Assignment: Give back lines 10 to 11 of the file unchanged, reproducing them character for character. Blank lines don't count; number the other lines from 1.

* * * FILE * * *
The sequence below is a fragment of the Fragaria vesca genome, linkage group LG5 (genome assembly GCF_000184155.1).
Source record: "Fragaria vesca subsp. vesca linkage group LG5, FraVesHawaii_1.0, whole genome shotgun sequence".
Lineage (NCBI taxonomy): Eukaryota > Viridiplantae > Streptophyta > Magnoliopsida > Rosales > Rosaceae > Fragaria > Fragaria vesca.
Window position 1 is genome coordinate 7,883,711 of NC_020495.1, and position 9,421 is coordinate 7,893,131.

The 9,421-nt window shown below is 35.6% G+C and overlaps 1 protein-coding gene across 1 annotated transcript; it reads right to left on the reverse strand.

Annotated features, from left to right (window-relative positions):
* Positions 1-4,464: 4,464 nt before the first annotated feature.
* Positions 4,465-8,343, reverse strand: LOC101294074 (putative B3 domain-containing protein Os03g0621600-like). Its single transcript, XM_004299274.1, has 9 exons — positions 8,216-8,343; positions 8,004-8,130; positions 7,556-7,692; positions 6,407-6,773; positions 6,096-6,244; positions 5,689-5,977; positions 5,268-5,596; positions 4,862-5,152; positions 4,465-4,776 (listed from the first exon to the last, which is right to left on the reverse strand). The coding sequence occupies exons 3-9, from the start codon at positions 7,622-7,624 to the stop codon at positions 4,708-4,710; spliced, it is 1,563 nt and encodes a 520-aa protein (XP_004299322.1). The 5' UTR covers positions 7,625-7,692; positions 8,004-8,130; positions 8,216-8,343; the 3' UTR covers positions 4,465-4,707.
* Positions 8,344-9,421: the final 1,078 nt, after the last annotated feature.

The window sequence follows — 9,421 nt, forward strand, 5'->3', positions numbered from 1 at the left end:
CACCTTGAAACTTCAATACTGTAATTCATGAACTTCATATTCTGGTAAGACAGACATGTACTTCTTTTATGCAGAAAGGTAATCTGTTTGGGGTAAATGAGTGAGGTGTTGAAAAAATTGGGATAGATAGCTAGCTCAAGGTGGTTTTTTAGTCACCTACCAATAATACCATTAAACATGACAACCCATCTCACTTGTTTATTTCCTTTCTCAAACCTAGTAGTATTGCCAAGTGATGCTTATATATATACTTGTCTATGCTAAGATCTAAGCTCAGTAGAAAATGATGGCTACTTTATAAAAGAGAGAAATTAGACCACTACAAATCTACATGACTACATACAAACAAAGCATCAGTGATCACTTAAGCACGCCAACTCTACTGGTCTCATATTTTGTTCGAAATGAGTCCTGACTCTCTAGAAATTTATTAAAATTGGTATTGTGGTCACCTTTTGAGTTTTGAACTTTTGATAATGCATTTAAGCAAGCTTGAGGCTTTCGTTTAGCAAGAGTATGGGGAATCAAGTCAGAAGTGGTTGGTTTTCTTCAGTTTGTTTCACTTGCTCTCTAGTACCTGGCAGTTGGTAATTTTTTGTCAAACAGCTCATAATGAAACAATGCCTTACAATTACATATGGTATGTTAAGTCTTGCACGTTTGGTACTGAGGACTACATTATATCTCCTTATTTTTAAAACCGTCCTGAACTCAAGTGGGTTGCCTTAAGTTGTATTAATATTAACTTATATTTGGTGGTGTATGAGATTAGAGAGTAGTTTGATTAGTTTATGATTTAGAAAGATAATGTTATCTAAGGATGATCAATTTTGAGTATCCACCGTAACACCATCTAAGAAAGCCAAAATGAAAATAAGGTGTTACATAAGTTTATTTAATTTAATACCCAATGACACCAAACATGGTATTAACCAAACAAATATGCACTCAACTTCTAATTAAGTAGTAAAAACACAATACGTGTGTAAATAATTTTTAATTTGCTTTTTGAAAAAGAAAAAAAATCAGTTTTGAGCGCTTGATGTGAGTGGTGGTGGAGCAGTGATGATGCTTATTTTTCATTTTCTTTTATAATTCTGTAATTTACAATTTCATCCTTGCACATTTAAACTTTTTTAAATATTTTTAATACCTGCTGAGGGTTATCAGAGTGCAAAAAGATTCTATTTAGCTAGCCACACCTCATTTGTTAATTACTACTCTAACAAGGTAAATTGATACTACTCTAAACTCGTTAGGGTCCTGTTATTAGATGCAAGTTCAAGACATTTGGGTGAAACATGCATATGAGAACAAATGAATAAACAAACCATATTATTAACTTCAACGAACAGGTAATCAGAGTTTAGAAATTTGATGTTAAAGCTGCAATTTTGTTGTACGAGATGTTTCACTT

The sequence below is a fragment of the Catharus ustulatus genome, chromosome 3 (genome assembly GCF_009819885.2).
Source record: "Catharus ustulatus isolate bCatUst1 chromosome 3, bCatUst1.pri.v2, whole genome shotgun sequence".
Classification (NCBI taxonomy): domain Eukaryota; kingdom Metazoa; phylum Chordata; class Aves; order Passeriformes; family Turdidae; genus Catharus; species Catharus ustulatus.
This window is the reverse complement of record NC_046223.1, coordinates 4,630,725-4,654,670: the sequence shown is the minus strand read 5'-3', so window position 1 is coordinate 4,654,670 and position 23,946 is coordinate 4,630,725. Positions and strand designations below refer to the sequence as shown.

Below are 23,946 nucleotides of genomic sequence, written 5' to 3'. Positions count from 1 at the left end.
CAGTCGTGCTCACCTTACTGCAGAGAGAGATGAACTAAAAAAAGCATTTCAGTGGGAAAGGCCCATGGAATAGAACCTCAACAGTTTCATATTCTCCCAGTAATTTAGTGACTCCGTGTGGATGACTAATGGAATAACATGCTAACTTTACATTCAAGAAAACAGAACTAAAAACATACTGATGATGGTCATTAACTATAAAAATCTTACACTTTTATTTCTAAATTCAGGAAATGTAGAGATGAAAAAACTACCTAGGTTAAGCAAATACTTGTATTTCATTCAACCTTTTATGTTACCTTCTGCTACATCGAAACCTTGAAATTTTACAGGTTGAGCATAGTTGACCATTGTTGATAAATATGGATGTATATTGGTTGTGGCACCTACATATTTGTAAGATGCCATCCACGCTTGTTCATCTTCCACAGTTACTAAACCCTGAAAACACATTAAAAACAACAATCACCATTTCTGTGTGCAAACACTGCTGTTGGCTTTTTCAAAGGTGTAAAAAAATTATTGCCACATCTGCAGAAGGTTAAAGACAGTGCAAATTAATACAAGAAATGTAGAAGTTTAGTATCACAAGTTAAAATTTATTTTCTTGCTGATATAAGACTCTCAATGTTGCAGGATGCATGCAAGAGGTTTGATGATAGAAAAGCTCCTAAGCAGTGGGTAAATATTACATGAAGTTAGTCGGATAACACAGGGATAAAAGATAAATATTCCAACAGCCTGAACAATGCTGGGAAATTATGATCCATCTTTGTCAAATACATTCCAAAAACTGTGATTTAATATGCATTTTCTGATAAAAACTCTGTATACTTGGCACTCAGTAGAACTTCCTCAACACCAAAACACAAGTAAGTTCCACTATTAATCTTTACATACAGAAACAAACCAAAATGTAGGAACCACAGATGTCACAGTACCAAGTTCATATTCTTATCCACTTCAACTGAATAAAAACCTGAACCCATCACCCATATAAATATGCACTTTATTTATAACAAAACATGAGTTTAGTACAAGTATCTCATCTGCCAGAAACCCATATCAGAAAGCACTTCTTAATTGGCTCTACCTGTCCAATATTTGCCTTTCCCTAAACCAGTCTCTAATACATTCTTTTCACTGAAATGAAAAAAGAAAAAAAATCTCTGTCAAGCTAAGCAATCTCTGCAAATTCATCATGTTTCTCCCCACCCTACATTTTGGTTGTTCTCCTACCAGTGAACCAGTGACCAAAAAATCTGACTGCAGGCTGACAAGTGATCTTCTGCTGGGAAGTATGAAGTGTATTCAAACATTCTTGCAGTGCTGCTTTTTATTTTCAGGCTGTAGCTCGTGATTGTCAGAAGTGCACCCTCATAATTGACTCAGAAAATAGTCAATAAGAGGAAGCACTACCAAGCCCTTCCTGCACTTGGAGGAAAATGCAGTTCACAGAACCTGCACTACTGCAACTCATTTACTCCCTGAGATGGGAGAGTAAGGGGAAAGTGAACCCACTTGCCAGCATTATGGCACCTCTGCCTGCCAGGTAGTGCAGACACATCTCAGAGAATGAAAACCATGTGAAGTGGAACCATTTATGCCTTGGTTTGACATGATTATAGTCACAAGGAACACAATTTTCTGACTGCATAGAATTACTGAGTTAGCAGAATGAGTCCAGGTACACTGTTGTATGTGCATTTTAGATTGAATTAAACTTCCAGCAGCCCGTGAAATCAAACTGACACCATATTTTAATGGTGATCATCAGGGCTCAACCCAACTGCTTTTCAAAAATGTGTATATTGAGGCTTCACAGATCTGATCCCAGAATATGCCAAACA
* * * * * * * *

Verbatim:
The window sequence follows — 9,421 nt, forward strand, 5'->3', positions numbered from 1 at the left end:
CACCTTGAAACTTCAATACTGTAATTCATGAACTTCATATTCTGGTAAGACAGACATGTACTTCTTTTATGCAGAAAGGTAATCTGTTTGGGGTAAATGAGTGAGGTGTTGAAAAAATTGGGATAGATAGCTAGCTCAAGGTGGTTTTTTAGTCACCTACCAATAATACCATTAAACATGACAACCCATCTCACTTGTTTATTTCCTTTCTCAAACCTAGTAGTATTGCCAAGTGATGCTTATATATATACTTGTCTATGCTAAGATCTAAGCTCAGTAGAAAATGATGGCTACTTTATAAAAGAGAGAAATTAGACCACTACAAATCTACATGACTACATACAAACAAAGCATCAGTGATCACTTAAGCACGCCAACTCTACTGGTCTCATATTTTGTTCGAAATGAGTCCTGACTCTCTAGAAATTTATTAAAATTGGTATTGTGGTCACCTTTTGAGTTTTGAACTTTTGATAATGCATTTAAGCAAGCTTGAGGCTTTCGTTTAGCAAGAGTATGGGGAATCAAGTCAGAAGTGGTTGGTTTTCTTCAGTTTGTTTCACTTGCTCTCTAGTACCTGGCAGTTGGTAATTTTTTGTCAAACAGCTCATAATGAAACAATGCCTTACAATTACATATGGTATGTTAAGTCTTGCACGTTTGGTACTGAGGACTACATTATATCTCCTTATTTTTAAAACCGTCCTGAACTCAAGTGGGTTGCCTTAAGTTGTATTAATATTAACTTATATTTGGTGGTGTATGAGATTAGAGAGTAGTTTGATTAGTTTATGATTTAGAAAGATAATGTTATCTAAGGATGATCAATTTTGAGTATCCACCGTAACACCATCTAAGAAAGCCAAAATGAAAATAAGGTGTTACATAAGTTTATTTAATTTAATACCCAATGACACCAAACATGGTATTAACCAAACAAATATGCACTCAACTTCTAATTAAGTAGTAAAAACACAATACGTGTGTAAATAATTTTTAATTTGCTTTTTGAAAAAGAAAAAAAATCAGTTTTGAGCGCTTGATGTGAGTGGTGGTGGAGCAGTGATGATGCTTATTTTTCATTTTCTTTTATAATTCTGTAATTTACAATTTCATCCTTGCACATTTAAACTTTTTTAAATATTTTTAATACCTGCTGAGGGTTATCAGAGTGCAAAAAGATTCTATTTAGCTAGCCACACCTCATTTGTTAATTACTACTCTAACAAGGTAAATTGATACTACTCTAAACTCGTTAGGGTCCTGTTATTAGATGCAAGTTCAAGACATTTGGGTGAAACATGCATATGAGAACAAATGAATAAACAAACCATATTATTAACTTCAACGAACAGGTAATCAGAGTTTAGAAATTTGATGTTAAAGCTGCAATTTTGTTGTACGAGATGTTTCACTT